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Jamaica Travel Guide

10 Things to Do in Jamaica This Winter

Courtesy of Geejam Hotel

For all the gated-in mass resorts lining its northern shores (after all, this is the country that gave birth to the all-inclusive concept), Jamaica remains one of the Caribbean’s most appealing and accessible locales. From Montego Bay and Ocho Rios to Negril, scores of new and newly-renovated hotels opened their doors in 2015 and are on the docket for 2016 and beyond. Tourism is booming, but despite the crowds at the island’s most popular locales, authentic experiences still await visitors from coast to coast. Read on for 10 great reasons to go to Jamaica now. —Terry Ward

Courtesy of Sandals Resorts
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Sandals Negril

Honeymooners have long honed in on this luxury all-inclusive resort for couples on Negril’s beautiful Seven Mile Beach, where Hobie Cats, scuba diving and snorkeling tours are all included in your rate. And with the recent renovations to 72 rooms here (out of a total of 226), there’s even more to like. Most impressive are the property’s new Sunset Loft Suites. The two-story accommodations just steps from the water’s edge are sleek and stylish, with a floating staircase, solid mahogany furnishings, and an outdoor soaking tub that your butler will prep for the two of you.

Insider’s Tip: Guests at Sandals can also enjoy the facilities at Beaches Negril, a short drive (or long walk) down the beach), for no extra charge. It’s worth detouring to Beaches for an excellent sushi dinner at Soy restaurant.

PLAN YOUR TRIP: Visit Fodor’s Jamaica Guide

Courtesy of Glistening Waters Luminous Lagoon
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Glistening Waters Luminous Lagoon

Even if you’ve already witnessed water aglow with the phenomenon of bioluminescence, we’re willing to bet you’ve never seen the effect quite as intensely as it presents itself in this bay near Falmouth. Tours happen after dark, when a five-minute boat trip from an old-school marina delivers you into a different world entirely. The presence of tiny marine organisms called dinoflagellates in the water here cause any movements made by you, a boat’s motor or passing fish to produce an electric shade of lime green. And when you jump off the boat for a swim in the shallow water, you and your friends will light up like Tinkerbell. Trust us, you haven’t really seen bioluminescence until you’ve dived in here.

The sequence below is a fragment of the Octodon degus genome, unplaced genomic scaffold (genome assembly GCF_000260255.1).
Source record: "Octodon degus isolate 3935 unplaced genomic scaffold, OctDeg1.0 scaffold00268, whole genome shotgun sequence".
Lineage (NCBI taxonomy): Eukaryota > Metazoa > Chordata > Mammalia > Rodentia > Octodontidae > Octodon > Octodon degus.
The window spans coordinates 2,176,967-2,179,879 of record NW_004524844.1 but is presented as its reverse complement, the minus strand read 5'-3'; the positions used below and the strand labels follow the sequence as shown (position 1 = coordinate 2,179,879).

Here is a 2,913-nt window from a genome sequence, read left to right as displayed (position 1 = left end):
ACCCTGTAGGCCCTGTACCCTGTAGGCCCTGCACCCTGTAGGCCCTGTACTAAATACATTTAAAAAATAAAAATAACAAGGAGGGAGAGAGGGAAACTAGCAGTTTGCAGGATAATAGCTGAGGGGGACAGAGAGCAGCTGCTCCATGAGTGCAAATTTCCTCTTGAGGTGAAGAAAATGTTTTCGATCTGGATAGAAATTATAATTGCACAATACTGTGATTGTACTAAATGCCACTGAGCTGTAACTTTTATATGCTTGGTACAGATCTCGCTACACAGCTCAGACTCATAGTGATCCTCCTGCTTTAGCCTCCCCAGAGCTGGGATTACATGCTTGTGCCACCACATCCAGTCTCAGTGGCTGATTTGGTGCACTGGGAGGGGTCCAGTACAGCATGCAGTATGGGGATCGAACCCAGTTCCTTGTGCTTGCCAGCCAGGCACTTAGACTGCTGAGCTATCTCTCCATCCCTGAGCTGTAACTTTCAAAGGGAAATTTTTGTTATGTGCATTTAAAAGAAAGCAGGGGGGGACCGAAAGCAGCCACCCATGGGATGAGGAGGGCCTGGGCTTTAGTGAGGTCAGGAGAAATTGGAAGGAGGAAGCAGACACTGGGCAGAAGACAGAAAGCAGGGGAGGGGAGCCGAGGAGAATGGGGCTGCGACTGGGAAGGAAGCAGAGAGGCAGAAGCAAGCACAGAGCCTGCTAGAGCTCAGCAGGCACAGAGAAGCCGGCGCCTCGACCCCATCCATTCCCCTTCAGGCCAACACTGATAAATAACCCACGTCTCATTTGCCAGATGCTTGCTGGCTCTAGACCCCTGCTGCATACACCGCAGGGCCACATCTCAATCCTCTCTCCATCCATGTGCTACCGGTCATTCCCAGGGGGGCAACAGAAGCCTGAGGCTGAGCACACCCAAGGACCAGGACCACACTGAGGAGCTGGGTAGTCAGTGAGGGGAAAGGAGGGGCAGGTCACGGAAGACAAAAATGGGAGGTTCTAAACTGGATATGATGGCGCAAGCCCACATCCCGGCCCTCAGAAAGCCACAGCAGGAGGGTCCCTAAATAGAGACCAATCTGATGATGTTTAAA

Insider Tip: The unassuming little restaurant at the marina serves excellent seafood prepared to traditional Jamaican recipes. Whole fish with brown sauce is particularly tasty.

PLAN YOUR TRIP: Visit Fodor’s Jamaica Guide

Courtesy of Your Jamaican Tour Guide
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Jamaican Tasting Tours

Native son Alrick Allen makes it his mission to introduce intrepid visitors to the true taste of Jamaica during private tours to some of the more local eating establishments around Montego Bay. He might take you to a Rasta cook shop to try vegetarian specialties like ackee and callaloo, or bring you to a Jamaican patty shop to sample the favorite local fast food. There are stops at local fruit stands to try pineapple, mango or whatever else happens to be in season. And a highlight comes when you greet local fishermen on the beach as they bring in the day’s catch—a rainbow array of parrot fish, snapper, baby barracuda and more—then head to a nearby restaurant for a seafood feast.

Insider’s Tip: For more excellent seafood that’s not on Alrick’s tour, set your sights on an oceanfront meal at Far Out Fish Hut, near Falmouth on the North Coast Highway (no website). Start with some fish soup or grilled conch, then point to the lobster of your liking for a king’s grilled meal at a pauper’s price.

PLAN YOUR TRIP: Visit Fodor’s Jamaica Guide

Michael Condran
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This beautiful hotel on the cliffs in Negril’s west end is a perennial contender for the Caribbean’s best boutique property. And now there’s even more incentive to settle in for a stay—or at least a spa treatment—at Rockhouse. The Holistic Bath House that opened in 2015 in the hotel’s award-winning spa is perhaps the most sublime setting in all of the West Indies for an open-air tub soak. Island herbs and spices are employed in the treatments—turmeric as an anti-inflammatory agent, for example, and Jamaican mint in a green energy blend. And you’ll soak alone or with a partner (there are two deep soaking tubs) in the privacy of a beautiful wooden villa that’s open to the Caribbean breezes and views.

Insider’s Tip: The Rockhouse has several restaurants on-site, but ask the concierge to book you a taxi to visit Just Natural, a hideaway vegetarian and seafood restaurant set amongst illuminated gardens at night.

PLAN YOUR TRIP: Visit Fodor’s Jamaica Guide

Courtesy of The Cliff, Jamaica
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The Cliff Hotel